What's Going On in Kansas?
Marriage is has started in some Kansas counties, but not in others. It's currently unclear exactly how legal those marriages are. Various lawsuits remain unresolved, and state officials have refused to recognize the licenses that have been issued so far. But the state in early December began issuing gender-neutral marriage forms.
In November, a U.S. District Court judge ruled that the state must stop enforcing its ban on marriage for gay and lesbian couples. Judge Daniel D. Crabtree also stayed his decision so that state officials could appeal to the 10th Circuit. For its part, the 10th Circuit has declined to hear the state's request for a rehearing. Officials can now petition the U.S. Supreme Court as a last resort.
In addition, there's also a case pending before the State Supreme Court. Further action in that case, Nelson v. Kansas Department of Revenue has been postponed indefinitely, with the court waiting for a final federal decision, according to the Wichita Eagle.
Kansas will be the last state in the 10th Circuit where same-sex couples gain the freedom to marry. In the past year, gay and lesbian couples have met with considerable success in the 10th Circuit, which includes Kansas, Utah, Oklahoma, New Mexico, Colorado, and Wyoming. On October 6 the U.S. Supreme Court let stand a ruling from the 10th Circuit Court of Appeals that invalidated marriage bans in Utah and Oklahoma, leading to the swift end of bans in neighboring states as well. Colorado began issuing licenses to same-sex couples October 7, and Wyoming began marriages October 21. New Mexico has had marriage equality since last December.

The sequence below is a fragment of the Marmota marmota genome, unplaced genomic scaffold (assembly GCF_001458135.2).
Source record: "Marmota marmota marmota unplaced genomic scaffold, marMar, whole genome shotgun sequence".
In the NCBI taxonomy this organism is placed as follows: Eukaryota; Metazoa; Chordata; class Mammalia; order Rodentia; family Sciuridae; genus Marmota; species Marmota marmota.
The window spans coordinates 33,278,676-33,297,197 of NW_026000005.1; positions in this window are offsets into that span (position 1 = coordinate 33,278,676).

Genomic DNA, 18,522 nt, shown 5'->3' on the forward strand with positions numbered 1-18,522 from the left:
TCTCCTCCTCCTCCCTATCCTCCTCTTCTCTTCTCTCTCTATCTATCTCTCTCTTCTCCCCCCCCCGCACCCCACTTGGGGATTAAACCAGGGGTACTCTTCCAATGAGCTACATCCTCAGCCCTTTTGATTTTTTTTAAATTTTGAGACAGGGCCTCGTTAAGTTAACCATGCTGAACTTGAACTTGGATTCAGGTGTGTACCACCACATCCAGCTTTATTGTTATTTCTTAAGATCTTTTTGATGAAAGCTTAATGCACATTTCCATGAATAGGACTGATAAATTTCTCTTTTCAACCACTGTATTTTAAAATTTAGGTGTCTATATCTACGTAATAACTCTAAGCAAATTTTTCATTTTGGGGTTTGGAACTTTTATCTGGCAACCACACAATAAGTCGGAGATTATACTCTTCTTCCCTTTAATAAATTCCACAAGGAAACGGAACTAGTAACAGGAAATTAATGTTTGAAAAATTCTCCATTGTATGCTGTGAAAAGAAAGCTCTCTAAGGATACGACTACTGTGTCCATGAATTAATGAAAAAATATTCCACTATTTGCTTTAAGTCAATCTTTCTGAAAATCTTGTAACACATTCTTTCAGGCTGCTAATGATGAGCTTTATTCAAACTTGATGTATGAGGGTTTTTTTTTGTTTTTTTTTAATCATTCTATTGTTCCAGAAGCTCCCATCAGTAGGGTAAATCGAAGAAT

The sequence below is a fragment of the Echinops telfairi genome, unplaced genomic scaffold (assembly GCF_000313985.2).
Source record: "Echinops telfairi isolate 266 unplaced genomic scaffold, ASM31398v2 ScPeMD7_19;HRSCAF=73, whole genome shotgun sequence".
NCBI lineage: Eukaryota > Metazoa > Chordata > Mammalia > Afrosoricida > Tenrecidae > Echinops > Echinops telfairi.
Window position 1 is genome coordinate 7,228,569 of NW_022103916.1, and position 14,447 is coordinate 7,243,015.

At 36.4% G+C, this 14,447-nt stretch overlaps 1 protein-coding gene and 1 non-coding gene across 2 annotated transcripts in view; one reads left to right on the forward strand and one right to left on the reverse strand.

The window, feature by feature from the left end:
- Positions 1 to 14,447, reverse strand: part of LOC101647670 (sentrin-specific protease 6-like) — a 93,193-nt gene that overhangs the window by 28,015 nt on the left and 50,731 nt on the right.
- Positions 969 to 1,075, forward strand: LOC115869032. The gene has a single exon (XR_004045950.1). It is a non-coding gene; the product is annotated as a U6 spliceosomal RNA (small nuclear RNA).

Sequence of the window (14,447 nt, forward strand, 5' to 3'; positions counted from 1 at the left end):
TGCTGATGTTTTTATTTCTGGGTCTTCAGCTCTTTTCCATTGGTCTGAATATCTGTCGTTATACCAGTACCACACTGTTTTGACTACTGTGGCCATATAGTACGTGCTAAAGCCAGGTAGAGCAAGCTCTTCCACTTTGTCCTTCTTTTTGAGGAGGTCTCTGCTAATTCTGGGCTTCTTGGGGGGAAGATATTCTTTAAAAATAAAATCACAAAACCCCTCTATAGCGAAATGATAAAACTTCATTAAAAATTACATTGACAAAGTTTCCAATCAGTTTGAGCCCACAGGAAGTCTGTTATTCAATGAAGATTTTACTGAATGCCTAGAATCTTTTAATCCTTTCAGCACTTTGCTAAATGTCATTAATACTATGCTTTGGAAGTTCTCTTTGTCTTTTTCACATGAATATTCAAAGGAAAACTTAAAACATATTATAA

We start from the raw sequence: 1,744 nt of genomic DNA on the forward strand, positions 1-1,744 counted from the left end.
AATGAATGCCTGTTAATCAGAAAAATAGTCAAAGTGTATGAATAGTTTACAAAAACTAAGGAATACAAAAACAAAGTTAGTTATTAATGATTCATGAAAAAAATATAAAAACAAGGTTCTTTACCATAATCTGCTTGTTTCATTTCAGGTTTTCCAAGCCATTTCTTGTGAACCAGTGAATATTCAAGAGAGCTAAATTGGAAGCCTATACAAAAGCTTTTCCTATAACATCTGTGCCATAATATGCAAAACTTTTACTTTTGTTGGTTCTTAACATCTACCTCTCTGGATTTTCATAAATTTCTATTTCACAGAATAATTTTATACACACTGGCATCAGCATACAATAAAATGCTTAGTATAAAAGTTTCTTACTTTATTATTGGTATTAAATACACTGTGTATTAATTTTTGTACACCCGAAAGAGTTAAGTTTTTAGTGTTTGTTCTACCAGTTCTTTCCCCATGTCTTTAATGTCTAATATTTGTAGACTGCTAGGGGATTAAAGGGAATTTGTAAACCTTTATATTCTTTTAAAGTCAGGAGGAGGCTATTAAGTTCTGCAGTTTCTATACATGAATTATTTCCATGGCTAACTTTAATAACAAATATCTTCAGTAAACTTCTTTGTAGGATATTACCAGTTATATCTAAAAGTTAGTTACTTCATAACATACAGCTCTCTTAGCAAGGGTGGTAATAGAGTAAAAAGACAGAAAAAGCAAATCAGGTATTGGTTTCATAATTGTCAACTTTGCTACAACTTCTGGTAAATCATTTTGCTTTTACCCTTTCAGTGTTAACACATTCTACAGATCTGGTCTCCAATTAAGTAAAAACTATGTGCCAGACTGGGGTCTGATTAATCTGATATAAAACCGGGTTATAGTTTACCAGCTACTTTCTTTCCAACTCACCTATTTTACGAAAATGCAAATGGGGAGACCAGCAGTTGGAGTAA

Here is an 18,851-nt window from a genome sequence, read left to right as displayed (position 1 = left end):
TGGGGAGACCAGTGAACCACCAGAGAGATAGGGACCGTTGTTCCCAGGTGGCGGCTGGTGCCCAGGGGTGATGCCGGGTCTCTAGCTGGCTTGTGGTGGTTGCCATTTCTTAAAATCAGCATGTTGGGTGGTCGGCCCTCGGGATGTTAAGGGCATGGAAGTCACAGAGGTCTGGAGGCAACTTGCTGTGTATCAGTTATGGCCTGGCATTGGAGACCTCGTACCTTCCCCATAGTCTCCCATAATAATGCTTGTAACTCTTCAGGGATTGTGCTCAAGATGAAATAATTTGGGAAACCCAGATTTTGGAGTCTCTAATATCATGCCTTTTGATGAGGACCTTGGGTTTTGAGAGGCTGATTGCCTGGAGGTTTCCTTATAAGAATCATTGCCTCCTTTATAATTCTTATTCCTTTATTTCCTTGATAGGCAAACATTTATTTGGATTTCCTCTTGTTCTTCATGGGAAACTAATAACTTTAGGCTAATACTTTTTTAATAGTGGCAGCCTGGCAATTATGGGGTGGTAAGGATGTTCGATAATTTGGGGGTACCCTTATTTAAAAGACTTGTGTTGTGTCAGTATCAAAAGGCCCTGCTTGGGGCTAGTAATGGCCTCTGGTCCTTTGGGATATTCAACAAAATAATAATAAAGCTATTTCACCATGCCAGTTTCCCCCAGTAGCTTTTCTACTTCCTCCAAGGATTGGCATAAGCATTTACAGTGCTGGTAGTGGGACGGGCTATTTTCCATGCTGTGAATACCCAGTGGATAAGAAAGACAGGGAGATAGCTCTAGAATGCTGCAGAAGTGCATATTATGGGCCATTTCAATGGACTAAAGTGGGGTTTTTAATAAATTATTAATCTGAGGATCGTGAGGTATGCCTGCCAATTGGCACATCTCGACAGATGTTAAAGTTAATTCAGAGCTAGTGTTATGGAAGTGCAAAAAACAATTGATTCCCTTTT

What Happens Next?
Now that the 10th Circuit has declined to hear the federal case, officials will likely petition the U.S. Supreme Court. But there is a near-unanimous agreement among federal courts that marriage bans are unconstitutional. In nearly-identical cases, the Supreme Court has denied petitions from other states, so it's likely that the lower court ruling will stand. Once that happens, the state will be compelled to recognize marriage equality. What's more, the Supreme Court already refused to delay the start of marriage equality in the Sunflower State, making it even less likely the high court would rule in favor of the state's Republican leadership.
There's a possibility that the state might simply refuse to go along with the order. Kansas officials have been unusually persistent in blocking marriage from starting, and could concoct a creative justification for delaying the start of weddings. But their options for doing so would be few, and their chances of long-term success nonexistent.
How Do Kansans Feel About Marriage?
As in other traditionally conservative states, support for marriage equality has climbed quickly in the state, but it remains below 50 percent in recent polls.
The most recent survey, conducted in October by Public Policy Polling, found that 44 percent of voters favor marriage equality, with 49 percent opposed. That's a significant increase from a February 2013 survey by PPP, in which marriage had 39 percent support and 51 percent opposition.
When voters are able to choose between marriage and civil unions for gay couples, they tend to favor marriage. In the October poll, when civil unions were presented as an option, 41 percent chose marriage, 30 percent chose civil unions, and just 25 percent thought there should be no recognition for same-sex couples at all. In the 2013 survey, 34 percent favored no recognition.